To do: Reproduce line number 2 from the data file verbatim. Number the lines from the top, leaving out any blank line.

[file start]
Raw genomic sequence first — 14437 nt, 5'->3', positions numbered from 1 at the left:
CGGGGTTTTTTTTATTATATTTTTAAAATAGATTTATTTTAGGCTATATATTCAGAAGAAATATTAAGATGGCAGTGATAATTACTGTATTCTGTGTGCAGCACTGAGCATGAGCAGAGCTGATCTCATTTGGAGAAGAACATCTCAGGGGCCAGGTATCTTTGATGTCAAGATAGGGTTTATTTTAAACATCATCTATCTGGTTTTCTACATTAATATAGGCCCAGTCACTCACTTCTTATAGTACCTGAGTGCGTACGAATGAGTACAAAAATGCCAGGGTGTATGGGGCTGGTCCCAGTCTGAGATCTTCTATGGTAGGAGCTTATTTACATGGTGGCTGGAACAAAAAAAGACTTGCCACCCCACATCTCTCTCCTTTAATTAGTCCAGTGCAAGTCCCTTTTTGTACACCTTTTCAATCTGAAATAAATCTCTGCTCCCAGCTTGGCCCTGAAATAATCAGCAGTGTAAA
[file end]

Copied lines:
CGGGGTTTTTTTTATTATATTTTTAAAATAGATTTATTTTAGGCTATATATTCAGAAGAAATATTAAGATGGCAGTGATAATTACTGTATTCTGTGTGCAGCACTGAGCATGAGCAGAGCTGATCTCATTTGGAGAAGAACATCTCAGGGGCCAGGTATCTTTGATGTCAAGATAGGGTTTATTTTAAACATCATCTATCTGGTTTTCTACATTAATATAGGCCCAGTCACTCACTTCTTATAGTACCTGAGTGCGTACGAATGAGTACAAAAATGCCAGGGTGTATGGGGCTGGTCCCAGTCTGAGATCTTCTATGGTAGGAGCTTATTTACATGGTGGCTGGAACAAAAAAAGACTTGCCACCCCACATCTCTCTCCTTTAATTAGTCCAGTGCAAGTCCCTTTTTGTACACCTTTTCAATCTGAAATAAATCTCTGCTCCCAGCTTGGCCCTGAAATAATCAGCAGTGTAAA